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Cholera Outbreak Kills 12 in Adamawa

On 13 June 2017, children play in a flooded street caused by recent rains in Maiduguri, capital of Borno state in north-east Nigeria. Each year, the countries around Lake Chad (Niger, Nigeria, Chad and Cameroon) suffer from severe flooding as part of the seasonal rains in the region in June 2017. Many children are at increased risk of waterborne disease as the rainy season begins in crisis-affected areas around Lake Chad. The flooding and muddy roads are expected to severely limit humanitarian access to remote areas for several weeks. This reduced access comes at a time when the needs of the population are sharply increasing with ongoing displacement and overcrowding in IDP camps. To exacerbate the risk brought by unstable weather, security concerns are significantly heightened during the month of Ramadan. There has been a sharp escalation in violence in recent weeks, including a deadly attack on Borno state capital. Security concerns are further complicating plans to preposition humanitarian supplies before the rains as the supplies could become a valuable target. UNICEF warns that there is an increased risk for children of cholera, diarrhoea and malaria. UNICEF is particularly concerned for children living in cholera “hotspots” for both returnees as well as new arrivals in flood prone areas, as they are the most vulnerable and their needs must be immediately addressed.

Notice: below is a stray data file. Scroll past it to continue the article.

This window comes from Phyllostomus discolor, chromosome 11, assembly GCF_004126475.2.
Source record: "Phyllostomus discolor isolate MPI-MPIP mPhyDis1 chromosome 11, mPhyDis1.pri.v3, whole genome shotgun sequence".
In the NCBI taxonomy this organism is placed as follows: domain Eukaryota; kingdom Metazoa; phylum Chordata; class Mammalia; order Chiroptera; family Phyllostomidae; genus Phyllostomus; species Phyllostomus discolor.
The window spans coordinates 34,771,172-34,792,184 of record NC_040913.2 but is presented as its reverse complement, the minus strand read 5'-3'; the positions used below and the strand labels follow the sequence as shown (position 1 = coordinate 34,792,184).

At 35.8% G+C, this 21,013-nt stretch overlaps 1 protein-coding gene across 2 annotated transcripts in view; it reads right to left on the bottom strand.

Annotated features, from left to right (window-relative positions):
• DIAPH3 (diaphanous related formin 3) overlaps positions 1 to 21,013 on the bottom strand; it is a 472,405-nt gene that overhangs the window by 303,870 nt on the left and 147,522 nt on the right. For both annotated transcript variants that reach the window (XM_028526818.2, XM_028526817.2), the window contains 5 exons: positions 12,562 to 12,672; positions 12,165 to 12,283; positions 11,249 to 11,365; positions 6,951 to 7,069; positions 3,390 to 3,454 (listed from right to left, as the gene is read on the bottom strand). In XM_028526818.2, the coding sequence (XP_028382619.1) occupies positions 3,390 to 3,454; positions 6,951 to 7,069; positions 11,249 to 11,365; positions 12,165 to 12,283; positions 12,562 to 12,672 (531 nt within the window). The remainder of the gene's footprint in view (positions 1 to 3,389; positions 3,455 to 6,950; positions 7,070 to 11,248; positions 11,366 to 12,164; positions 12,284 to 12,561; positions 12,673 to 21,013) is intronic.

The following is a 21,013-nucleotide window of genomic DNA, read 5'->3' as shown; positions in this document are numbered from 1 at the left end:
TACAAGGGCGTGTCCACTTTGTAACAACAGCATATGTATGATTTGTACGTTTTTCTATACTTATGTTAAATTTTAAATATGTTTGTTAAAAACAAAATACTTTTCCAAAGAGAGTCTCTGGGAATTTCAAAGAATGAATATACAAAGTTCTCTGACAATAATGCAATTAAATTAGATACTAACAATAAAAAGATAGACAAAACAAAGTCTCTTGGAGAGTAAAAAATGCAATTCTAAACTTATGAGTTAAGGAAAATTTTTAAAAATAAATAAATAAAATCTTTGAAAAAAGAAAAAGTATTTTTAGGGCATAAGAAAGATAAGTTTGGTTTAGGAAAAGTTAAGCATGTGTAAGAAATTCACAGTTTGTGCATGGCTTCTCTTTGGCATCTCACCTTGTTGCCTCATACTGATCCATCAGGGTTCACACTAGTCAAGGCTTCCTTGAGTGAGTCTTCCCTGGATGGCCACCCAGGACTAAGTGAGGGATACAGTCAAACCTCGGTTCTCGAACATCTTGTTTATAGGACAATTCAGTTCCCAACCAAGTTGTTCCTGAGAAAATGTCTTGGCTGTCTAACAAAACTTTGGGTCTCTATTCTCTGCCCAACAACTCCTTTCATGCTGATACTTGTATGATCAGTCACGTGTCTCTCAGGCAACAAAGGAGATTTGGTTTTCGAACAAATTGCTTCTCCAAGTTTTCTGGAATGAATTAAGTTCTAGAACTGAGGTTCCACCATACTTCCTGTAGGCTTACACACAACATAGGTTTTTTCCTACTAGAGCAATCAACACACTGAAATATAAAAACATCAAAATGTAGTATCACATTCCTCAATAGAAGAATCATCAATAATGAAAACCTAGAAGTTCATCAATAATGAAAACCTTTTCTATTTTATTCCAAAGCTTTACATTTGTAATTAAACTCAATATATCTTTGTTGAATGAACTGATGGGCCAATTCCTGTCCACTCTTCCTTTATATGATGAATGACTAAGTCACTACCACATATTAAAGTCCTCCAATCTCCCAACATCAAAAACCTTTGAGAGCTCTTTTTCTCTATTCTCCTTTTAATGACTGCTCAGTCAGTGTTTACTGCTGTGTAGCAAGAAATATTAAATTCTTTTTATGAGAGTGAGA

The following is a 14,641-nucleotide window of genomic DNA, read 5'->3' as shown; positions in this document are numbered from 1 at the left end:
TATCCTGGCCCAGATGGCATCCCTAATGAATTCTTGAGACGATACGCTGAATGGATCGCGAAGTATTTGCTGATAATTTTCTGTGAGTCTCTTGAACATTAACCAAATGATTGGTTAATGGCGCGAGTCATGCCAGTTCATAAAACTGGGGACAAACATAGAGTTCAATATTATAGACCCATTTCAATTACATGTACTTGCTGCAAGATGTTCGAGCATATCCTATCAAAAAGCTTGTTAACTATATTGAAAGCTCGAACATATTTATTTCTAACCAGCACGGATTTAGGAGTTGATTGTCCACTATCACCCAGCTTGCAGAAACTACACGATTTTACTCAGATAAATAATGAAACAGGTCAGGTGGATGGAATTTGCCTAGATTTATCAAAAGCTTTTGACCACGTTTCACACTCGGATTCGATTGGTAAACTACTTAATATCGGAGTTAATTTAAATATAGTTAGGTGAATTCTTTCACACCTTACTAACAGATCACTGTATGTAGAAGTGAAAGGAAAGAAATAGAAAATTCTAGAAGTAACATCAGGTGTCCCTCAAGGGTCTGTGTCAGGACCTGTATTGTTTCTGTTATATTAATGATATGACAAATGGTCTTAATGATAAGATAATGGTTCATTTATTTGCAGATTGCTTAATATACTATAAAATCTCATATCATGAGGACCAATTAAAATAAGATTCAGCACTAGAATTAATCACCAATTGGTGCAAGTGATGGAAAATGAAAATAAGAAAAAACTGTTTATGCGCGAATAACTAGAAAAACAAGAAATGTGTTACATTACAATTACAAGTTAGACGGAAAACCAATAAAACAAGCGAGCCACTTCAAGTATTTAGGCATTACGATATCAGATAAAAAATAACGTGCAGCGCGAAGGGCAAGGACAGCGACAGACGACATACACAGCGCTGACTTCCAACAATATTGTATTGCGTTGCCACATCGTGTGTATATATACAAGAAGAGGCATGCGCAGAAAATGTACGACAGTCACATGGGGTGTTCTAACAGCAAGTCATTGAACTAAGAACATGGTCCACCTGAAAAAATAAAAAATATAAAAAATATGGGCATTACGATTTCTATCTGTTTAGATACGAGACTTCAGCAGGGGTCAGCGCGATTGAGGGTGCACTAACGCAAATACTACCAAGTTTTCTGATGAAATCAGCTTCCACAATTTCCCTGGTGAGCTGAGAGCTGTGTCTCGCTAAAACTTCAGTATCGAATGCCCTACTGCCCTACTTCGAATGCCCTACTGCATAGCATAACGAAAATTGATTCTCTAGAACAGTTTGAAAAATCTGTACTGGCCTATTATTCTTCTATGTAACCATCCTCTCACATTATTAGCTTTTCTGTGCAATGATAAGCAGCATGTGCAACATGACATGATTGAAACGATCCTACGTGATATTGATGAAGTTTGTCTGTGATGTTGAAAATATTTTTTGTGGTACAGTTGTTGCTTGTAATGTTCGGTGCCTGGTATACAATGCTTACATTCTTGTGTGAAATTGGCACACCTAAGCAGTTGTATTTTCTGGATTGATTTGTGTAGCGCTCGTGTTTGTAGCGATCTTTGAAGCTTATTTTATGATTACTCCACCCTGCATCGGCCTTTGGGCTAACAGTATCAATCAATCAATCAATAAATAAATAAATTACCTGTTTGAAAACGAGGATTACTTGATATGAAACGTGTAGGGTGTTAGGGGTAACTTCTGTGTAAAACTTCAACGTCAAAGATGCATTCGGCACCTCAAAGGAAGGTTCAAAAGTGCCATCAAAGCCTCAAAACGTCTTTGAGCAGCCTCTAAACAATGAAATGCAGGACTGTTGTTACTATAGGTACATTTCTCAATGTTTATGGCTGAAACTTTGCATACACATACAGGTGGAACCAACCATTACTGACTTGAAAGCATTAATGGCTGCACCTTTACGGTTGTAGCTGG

ABUJA (Reuters) – A cholera outbreak has killed 12 people and may have infected at least 134 others in the northeast Nigerian state of Adamawa, a medical official said on Wednesday.

“So far 12 people have died from the disease and there are many more cases”, said Ezra Sakawa, medical director of the general hospital for Mubi, the town where the disease has struck.

“We have little manpower to deal with an outbreak of such magnitude,” Sakawa said, adding that nurses were on strike.

Northeast Nigeria is ground zero for Nigeria’s nine-year war against Islamist insurgency Boko Haram and its offshoot, now Islamic State’s West Africa ally.

The conflict has spawned one of the world’s largest humanitarian crises, with millions of people displaced and in need of aid to survive.

Those conditions are ripe for any outbreak of disease, such as cholera, to be deadly on a wide scale, humanitarian workers say.

Mubi, although less affected by the humanitarian crisis, has been attacked repeatedly by suspected Boko Haram militants, killing scores of people.

 

 

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